Getting it backwards

Sometimes you spend an inordinate amount of time on a project, and in the course of it come across a problem you just can’t solve. You struggle and struggle with it, and ultimately — after lots of fruitless effort — end up going with some half-assed workaround that’s incredibly inelegant and stupid, but which gets the job done. You hate doing it, but you just can’t figure out any other way, and there’s a deadline so you just say “To hell with it” and move on.

And then in a blinding flash of light some time later, the right solution comes to you and you realize you were going about the entire thing exactly backwards.

Naturally the insight comes much too late to do you any actual good, thus making you feel twice the fool for not having thought of it before.

This is the situation I am in currently with the whole “FaceMaker/HeroMachine 3″ preview items. In HeroMachine 2.x, keeping the preview items updated was a big pain. I had to manually cut and paste the lineart in to the preview boxes, and manually rename the button to match the item. If I misspelled anything, it wouldn’t work. If I later wanted to change a name, I had to manually retype it in, again avoiding any silly mistakes. Adding new items was a pain.

So when I started working on this new code base upon which first the “HeroMachine Mini” apps would be built, and hopefully later HeroMachine 3, I wanted to figure out a way to have the preview items auto-populate. Only I couldn’t figure out how. I really didn’t want to go back to manually adding them all, but I couldn’t see any other way around it.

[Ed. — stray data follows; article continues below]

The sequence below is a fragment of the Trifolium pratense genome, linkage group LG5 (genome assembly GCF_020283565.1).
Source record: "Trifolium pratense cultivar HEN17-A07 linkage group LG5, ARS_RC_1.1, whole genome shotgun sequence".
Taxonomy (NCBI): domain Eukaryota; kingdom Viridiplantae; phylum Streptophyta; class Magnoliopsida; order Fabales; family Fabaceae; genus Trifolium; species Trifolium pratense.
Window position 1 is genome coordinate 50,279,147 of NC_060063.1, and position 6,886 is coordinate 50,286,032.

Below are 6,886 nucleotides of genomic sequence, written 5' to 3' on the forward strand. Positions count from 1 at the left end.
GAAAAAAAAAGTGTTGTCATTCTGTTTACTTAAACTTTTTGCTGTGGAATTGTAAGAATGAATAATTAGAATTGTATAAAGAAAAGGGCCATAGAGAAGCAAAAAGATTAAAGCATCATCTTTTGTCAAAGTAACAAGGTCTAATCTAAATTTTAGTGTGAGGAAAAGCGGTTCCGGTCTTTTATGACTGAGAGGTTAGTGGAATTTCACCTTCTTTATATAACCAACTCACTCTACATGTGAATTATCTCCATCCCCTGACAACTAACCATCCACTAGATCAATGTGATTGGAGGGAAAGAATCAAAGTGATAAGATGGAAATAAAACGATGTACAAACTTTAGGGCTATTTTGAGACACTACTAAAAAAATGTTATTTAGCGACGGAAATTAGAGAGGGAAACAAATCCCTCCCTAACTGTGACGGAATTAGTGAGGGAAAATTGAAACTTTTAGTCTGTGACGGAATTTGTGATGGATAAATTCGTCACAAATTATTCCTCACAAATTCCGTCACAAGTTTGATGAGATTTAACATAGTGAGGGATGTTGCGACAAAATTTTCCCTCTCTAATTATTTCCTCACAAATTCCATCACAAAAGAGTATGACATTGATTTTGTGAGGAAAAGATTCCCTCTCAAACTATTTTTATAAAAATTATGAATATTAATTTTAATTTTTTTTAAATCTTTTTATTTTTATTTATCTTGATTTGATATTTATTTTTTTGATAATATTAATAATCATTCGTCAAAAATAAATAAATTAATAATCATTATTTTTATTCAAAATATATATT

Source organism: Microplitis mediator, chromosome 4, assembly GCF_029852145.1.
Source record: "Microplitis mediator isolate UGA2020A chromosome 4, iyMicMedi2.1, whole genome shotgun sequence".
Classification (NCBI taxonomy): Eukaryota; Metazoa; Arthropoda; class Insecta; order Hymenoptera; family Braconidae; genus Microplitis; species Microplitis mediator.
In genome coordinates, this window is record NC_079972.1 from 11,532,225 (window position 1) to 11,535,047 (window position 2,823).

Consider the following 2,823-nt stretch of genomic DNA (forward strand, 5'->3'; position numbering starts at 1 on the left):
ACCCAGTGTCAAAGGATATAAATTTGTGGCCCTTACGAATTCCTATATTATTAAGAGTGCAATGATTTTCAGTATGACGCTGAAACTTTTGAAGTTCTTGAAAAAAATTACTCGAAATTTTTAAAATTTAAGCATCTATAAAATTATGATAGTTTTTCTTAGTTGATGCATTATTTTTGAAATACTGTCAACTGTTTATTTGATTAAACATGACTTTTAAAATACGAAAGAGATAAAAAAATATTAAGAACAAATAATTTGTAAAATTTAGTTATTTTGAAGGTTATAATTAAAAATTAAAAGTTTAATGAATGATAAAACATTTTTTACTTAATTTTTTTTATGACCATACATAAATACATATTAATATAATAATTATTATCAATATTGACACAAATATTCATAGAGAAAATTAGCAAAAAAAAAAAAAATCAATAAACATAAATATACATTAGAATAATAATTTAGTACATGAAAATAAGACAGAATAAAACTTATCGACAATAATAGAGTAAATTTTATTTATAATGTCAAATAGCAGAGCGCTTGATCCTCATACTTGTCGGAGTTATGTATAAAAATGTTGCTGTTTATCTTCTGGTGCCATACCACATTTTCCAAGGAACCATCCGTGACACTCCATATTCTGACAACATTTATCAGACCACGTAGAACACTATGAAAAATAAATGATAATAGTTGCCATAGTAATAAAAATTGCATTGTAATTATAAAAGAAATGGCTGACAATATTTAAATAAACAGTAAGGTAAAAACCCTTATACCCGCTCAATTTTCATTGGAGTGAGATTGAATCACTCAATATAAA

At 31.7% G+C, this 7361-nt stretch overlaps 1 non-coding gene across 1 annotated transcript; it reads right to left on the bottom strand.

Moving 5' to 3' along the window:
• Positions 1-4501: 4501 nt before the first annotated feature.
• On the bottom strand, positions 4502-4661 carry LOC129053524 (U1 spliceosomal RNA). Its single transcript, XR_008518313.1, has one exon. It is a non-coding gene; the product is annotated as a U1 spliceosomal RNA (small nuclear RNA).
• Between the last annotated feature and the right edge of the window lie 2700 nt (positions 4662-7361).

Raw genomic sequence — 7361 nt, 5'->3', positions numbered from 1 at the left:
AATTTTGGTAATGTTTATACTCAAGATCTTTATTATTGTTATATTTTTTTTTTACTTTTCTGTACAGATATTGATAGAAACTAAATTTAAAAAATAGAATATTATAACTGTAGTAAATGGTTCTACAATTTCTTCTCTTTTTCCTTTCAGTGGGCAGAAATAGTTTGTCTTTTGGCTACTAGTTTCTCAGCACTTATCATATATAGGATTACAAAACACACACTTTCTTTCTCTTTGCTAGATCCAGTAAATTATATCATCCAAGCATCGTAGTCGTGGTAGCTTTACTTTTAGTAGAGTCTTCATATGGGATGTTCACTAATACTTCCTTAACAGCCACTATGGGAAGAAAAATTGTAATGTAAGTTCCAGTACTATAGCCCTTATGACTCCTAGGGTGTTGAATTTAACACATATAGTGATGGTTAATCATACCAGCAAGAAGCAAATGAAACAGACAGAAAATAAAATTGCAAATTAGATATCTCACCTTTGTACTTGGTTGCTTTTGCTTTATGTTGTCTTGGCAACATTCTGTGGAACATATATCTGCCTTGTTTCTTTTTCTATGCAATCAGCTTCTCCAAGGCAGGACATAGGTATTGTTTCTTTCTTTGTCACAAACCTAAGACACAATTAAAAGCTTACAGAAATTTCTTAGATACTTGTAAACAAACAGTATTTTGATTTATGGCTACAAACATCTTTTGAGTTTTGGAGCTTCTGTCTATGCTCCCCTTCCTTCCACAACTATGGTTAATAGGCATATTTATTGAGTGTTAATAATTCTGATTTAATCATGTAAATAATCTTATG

Until today, just now, when I finally finished adding all the art and all the programming and it’s too late to go back and change it all. So I’m going to have to manually add all the preview items in FaceMaker, knowing now that had I had this insight at the beginning instead of the end, I could have easily made it all work.

Very frustrating, even though at least now I see a way forward for the next version.

Of course I’m basically going to have to rewrite the program from scratch to make it all happen in the next version, which is also not appealing.

Feh. Sometimes a good insight too late is worse than never having had it at all.

About Jeff Hebert

Jeff is a 44 year old city boy who has somehow found himself located in Colorado, fulfilling his lifetime dream of making a living drawing super-heroes all day.

2 Responses to Getting it backwards

  1. That’s sour. Then again, acting on this insight for version 4, will make it easier for versions 5 through 10 and above. ;)

  2. Good point!

    The breakthrough conceptually is, I am currently putting all of the items (and the three movies that make up each item, one each for lineart, color1, and color2) into its own frame within the holding movie clip. So the Mustache movie clip might have 30 frames, each with one item on it. The problem was you can’t do anything with the items in a frame until that frame is shown on the stage, which meant I couldn’t just tear through each item slot and dynamically duplicate the items onto preview boxes.

    And then it hit me — I could do it the opposite way. Put all of the items not in the holding movie clips at all! Just load them into preview boxes and, when the user clicks them, duplicate them onto the character canvas box. When they pick a different Mustache, dynamically unload the previous one, and load in the new one.

    That way I don’t have to manually copy and paste anything, it all happens automatically.

    I could kick myself for not thinking of this earlier. Double feh.

    There are still a lot of logistical problems to solve with this approach, but it’s just details. The overall concept works, it’s just totally ass-backwards from the way I was doing it.

    But you’re right, Maxx, at least it sets me up to do it properly the next time!